Young women in the study population were more likely than women ≥25 years to be Black African/Caribbean or Black British (population prevalence: 63.3% (95% CI 39.0–82.4) v. 28.8% (95% CI 23.8–34.3); odds ratio (OR) = 6.9, 95% CI 2.0–24.1, P = 0.003; reference category ‘White’); to live alone (population prevalence: 24.2% (95% CI 9.1–50.3) v. 9.5% (95% CI 6.6–13.3); OR = 6.6, 95% CI 1.7–25.7, P = 0.007; reference category ‘living with partner’); to live with parents (population prevalence: 31.9% (95% CI 13.9–57.4) v. 6.0% (95% CI 3.8–9.3); OR = 13.7, 95% CI 3.7–50.5, P<0.001) or be homeless/living in emergency accommodation (population prevalence: 10.7% (95% CI 2.8–33.4) v. 0.5% (95% CI 0.1–2.2); OR = 54.2, 95% CI 6.3–466.2, P<0.001); to be single (population prevalence: 34.1% (95% CI 15.6–59.0) v. 7.4% (95% CI 5.0–11.0); OR = 6.4, 95% CI 2.2–19.0, P = 0.001); to have an unplanned pregnancy (population prevalence: 65.9% (95% CI 41.0–84.4) v. 24.8% (95% 20.2–30.1); OR = 5.9, 95% CI 2.1–16.4, P = 0.001); be unemployed/unable to work (population prevalence: 35.0% (95% CI 16.3–59.8) v. 9.1% (95% CI 6.3–12.9); OR 5.4, 95% CI 1.9–15.6, P = 0.002; reference category ‘employed, homemaker or student’) and to have a low household income (population prevalence: 74.7% (95% CI 31.7–95.0) v. 11.9% (95% CI 8.4–16.6); OR = 21.9, 95% CI 3.7–130.5, P = 0.001). Young women were also less likely to have other children (population prevalence: 18.7% (95% CI 6.5–43.4) v. 53.6% (95% CI 47.8–59.3); OR = 0.2, 95% CI 0.1–0.7, P = 0.008) (Table 1). All but 2 of the 16 women who were homeless or living in emergency accommodation had a mental disorder.
AUDIT, Alcohol Use Disorders Identification Test; DUDIT, Drug Use Disorders Identification Test.
a. In the group of young women of school age (<19 years), only one participant (aged 16.1 years) had not completed a qualification of GCSE level/NVQ or higher; this participant also did not describe themselves as being a student/in education. We were therefore confident to define this participant as having ‘no formal qualifications’.
b. For the adjusted models, this category was combined with ‘friends/acquaintances’ because of the small numbers.
The population prevalence estimates for lifetime experience of abuse was 38.9% (95% CI 19.3–62.9) in young women and 22.9% (95% CI 18.5–28.1) in women ≥25 years. This included 19.5% (95% CI 7.0– 43.9) of young women and 6.2% (95% CI 4.0–9.7) of women ≥25 years having experienced intimate partner violence. A total of 20.6% (95% CI 7.8–44.4) of young women and 12.3% (95% CI 9.1–16.5) of women ≥25 years had experienced sexual violence; including rape or attempted rape (11.1% (95% CI 3.0–33.5) in young women; 4.6% (95% CI 2.7–7.5) in women ≥25 years). Additionally, 11.2% (95% CI 3.0–33.9) of young women and 5.0% (95% CI 3.0–8.1) of women ≥25 years reported experiencing physical or sexual abuse as a child (under 16 years).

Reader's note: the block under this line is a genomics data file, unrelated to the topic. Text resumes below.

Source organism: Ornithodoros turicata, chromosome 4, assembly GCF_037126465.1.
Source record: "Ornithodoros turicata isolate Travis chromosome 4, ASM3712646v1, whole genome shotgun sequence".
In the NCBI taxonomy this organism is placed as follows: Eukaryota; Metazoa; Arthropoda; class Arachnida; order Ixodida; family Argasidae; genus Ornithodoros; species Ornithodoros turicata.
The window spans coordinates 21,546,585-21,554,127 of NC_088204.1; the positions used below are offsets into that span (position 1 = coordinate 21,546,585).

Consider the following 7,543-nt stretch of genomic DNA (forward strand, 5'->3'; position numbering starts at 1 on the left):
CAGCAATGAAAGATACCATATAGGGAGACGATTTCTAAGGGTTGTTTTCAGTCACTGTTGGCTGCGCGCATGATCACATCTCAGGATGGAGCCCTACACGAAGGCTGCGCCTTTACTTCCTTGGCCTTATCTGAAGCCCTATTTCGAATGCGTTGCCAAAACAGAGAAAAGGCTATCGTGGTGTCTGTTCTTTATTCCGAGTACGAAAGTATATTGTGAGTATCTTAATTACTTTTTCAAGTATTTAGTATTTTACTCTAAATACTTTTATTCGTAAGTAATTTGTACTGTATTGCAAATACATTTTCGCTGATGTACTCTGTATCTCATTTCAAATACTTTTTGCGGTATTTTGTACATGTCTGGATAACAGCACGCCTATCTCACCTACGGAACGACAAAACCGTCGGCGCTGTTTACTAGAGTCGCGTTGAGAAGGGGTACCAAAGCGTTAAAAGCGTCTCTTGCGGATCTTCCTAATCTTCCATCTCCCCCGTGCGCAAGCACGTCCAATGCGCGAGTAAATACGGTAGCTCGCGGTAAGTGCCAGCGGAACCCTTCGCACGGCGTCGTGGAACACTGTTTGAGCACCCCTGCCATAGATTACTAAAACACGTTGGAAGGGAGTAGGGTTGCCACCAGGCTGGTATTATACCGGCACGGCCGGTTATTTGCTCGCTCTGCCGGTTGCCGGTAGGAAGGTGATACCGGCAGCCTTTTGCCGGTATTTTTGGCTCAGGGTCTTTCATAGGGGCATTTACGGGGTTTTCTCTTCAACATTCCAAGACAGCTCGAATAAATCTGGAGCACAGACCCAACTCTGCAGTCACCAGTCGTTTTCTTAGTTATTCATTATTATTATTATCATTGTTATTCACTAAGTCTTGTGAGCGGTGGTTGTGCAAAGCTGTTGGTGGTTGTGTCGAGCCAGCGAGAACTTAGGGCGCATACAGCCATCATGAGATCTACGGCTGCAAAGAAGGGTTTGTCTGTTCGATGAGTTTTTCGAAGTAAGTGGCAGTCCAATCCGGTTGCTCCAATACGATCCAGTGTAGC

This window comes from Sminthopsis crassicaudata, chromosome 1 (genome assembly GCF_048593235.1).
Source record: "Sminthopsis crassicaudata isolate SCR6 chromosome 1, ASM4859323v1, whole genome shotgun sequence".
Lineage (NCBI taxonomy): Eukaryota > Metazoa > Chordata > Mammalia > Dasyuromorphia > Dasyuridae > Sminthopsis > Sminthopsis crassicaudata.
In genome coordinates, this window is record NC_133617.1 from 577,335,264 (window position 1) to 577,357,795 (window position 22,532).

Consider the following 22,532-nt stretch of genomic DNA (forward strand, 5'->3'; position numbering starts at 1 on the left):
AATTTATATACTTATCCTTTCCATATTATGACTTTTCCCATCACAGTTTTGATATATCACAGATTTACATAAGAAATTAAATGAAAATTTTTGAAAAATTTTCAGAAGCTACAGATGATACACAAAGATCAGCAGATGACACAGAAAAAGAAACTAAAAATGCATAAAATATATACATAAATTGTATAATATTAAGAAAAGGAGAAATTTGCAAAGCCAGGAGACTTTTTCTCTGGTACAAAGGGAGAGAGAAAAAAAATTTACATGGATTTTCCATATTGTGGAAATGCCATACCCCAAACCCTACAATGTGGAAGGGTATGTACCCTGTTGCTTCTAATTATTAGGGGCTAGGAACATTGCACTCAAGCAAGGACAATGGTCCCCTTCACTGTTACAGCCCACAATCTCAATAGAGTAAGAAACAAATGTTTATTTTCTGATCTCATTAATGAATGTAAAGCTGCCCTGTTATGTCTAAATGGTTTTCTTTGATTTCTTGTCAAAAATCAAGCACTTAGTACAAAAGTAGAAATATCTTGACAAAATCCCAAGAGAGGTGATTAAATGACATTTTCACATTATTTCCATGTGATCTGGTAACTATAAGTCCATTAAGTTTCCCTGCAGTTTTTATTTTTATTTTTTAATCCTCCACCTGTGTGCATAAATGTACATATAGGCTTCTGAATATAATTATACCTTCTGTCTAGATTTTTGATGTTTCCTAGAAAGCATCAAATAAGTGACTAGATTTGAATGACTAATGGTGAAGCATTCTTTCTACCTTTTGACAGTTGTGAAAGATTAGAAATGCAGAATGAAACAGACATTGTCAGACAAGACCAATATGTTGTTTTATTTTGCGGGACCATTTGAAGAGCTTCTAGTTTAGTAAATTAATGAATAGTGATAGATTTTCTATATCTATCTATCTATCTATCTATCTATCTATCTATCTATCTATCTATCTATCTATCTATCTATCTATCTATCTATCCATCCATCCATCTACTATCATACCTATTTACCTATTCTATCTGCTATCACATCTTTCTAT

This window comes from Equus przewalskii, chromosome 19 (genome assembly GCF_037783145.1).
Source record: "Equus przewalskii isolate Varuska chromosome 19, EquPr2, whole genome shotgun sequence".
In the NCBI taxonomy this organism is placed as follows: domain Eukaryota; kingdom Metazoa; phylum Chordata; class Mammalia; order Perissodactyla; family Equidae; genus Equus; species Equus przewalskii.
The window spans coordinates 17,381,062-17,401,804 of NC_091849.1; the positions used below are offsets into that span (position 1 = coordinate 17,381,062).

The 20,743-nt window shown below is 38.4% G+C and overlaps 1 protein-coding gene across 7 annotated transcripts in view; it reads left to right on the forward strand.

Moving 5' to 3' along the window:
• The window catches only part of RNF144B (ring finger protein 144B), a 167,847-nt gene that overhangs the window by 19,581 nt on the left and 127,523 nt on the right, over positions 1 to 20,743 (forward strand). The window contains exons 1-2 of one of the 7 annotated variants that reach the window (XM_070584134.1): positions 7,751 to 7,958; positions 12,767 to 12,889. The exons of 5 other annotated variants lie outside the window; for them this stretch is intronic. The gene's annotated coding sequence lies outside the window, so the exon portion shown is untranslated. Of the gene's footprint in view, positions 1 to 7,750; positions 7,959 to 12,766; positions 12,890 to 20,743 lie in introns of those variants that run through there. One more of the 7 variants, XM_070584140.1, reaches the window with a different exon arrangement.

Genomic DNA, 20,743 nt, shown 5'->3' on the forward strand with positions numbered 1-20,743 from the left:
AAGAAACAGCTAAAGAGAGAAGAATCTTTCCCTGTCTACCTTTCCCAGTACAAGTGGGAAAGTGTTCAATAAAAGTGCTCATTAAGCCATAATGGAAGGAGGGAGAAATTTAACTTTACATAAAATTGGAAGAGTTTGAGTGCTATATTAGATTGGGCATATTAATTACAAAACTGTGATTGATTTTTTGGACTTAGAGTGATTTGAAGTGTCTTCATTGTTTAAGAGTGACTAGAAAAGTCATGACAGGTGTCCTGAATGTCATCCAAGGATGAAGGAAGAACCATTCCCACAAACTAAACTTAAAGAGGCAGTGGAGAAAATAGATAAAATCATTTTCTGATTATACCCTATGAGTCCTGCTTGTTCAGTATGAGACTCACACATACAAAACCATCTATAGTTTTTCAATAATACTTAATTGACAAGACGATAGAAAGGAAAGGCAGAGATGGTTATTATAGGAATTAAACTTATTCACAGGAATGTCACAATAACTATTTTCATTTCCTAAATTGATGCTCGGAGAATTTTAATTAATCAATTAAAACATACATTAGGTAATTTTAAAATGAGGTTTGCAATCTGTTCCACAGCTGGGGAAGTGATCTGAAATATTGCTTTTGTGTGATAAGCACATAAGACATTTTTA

The population prevalence estimate for any mental disorder was 67.2% (95% CI 41.7–85.4) in young women compared with 21.2% (95% CI 17.0–26.1) in women ≥25 years (Table 2). For CMDs (depression, anxiety disorders, OCD, PTSD), the population prevalence estimates were 45.1% (95% CI 23.5–68.7) and 15.5% (95% CI 12.0–19.8), respectively. The population prevalence estimates for depressive disorders were 21.7% (95% CI 8.5–45.1) in young women, and 9.2% (95% CI 6.7–12.5) in women ≥25 years. Anxiety disorders were especially prevalent in young women: 25% (95% CI 9.7–50.9) v. 6.7% (95% CI 4.5–9.9) in women ≥25 years; particularly social phobia, 22.7% (95% CI 8.1–49.5) v. 3.0% (95% CI 1.6–5.7), respectively. The population prevalence of generalised anxiety disorder was 9.6% (95% CI 2.2–33.8) in young women compared with 4.1% (95% CI 2.5–6.6) in women ≥25 years.
SCID, Structured Clinical Interview for DSM-IV-TR.
a. Anxiety, depression, post-traumatic stress disorder and obsessive–compulsive disorder.
b. Odds ratio and confidence interval not calculated due to small numbers in each group.